Prof harassed on Twitter for saying she 'just wants to hug' George W. Bush

  • A New School history professor received a wave of online backlash after tweeting that she "just want[s] to hug" former President George W. Bush.
  • The professor, a self-described Democratic Socialist, responded with class to the backlash, citing a Bible verse.

A New York professor faced a wave of online backlash over a tweet in which she expressed her sympathies for former President George W. Bush amid the passing of his father, former President George H.W. Bush. 

"I opposed George W. Bush in all things for eight years," New School history Professor Claire Potter, a self-described Democratic Socialist, tweeted Wednesday, the same day as the 41st president's funeral at the National Cathedral in Washington, D.C. "Now, all I can think about is that he lost both his parents in one year, and I just want to hug him." 

"I opposed George W. Bush in all things for eight years. Now, all I can think about is that he lost both his parents in one year, and I just want to hug him."   

The tweet came just after Bush shed tears while delivering the eulogy for his father, who died Friday at the age of 94. George W. Bush's mother, Barbara Bush, died earlier in 2018. 

[RELATED: UGA Dean attacked on Twitter for having GOP friend]

But while Potter was able to put aside politics for a day, others clearly were not. 

"I mean, he sat [on] his hands while Black people were being drowned by Katrina, but okay. You do you," one Twitter user replied.

"The fact that you are a professor of history is very, very distressing," another said. 

"Now he has two things in common with a lot of people in Iraq and Afghanistan," one user commented.

Another even contended that the death of Bush's mother and father in the same year is "not that sad" because "they were both >90 years old and died peacefully and comfortably." 

Some replies to Potter's tweet were even more vile. 

"I hope there's a hell so his entire family can burn in it for all of eternity," one person tweeted. 

Another said, "Nah. After everything he’s done to this country, he deserves all this pain and more." 

Someone else called the former president's grief over the loss of his father, "fucking hilarious."

One user expressed deeper sympathy "for the Guantánamo Bay detainee tortured by Bush’s CIA who now has permanent mental and physical disabilities and is still in Gitmo."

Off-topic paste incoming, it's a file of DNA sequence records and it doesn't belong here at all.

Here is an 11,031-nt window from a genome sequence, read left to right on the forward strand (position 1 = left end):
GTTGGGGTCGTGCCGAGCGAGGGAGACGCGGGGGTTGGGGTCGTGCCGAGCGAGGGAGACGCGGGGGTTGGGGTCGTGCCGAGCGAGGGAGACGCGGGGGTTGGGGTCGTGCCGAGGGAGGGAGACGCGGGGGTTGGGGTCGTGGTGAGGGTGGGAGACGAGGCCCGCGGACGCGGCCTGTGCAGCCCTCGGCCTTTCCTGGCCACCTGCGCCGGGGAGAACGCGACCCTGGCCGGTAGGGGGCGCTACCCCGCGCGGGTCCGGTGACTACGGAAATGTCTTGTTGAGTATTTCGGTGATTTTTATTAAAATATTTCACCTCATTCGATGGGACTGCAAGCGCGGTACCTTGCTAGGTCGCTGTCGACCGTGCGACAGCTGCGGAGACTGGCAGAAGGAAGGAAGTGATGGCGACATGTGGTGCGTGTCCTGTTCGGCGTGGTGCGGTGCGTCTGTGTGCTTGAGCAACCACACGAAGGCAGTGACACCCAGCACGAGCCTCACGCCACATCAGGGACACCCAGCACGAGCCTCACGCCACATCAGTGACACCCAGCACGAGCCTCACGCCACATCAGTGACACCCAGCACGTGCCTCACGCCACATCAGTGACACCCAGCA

Potter, for her part, responded to the backlash with two tweets. 

"Re. today's Twitter event: my best advice when involved in a Twitter dispute, or when voicing feelings about others, is from Luke 6:31: 'Do to others as you would have them do to you.' I don't always remember that, but when I do I am never ashamed of my words or actions," the professor said

"And seriously -- who would you prefer to be loved by, God or Twitter?" she added.

Potter responded to the backlash in a statement to Campus Reform on Thursday, saying, "the folks who are dunking on me are people I do not know, and I cannot fathom why they would care what I think about George W. Bush, or why I would care what they think. And I cannot imagine why they think that broadcasting hatred and contempt for me or for President Bush constitutes a political statement that is any different in its moral content from the right wing extremists that they are opposed to."

"So it says far more about them than about me, and if I ran into President Bush tomorrow, I would probably hug him. That doesn't mean that our differences disappear -- but I try to treat everyone like a human being first. Sometimes I fail, but I try. The idea that you cannot be on the left without being a hateful person is just wrong, and it isn't my left," she added.

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Jon Street
Jon Street | Managing Editor

Jon Street is a news editor for Campus Reform. Six years ago, Jon cut his reporting teeth fresh out of college as an intern at Media Research Center's, where he interviewed multiple members of Congress and former presidential candidates. From there, he went on to complete a stint at, where his exclusive, investigative work was picked up or cited by the New York Times, Washington Post, Fox News, National Review, and the Drudge Report, among others. More recently, Jon spent three years as an assistant editor at In his free time, Jon enjoys trying new coffeehouses around the Washington, D.C. metropolitan area and traveling back to his home state of Missouri to spend time with his family.

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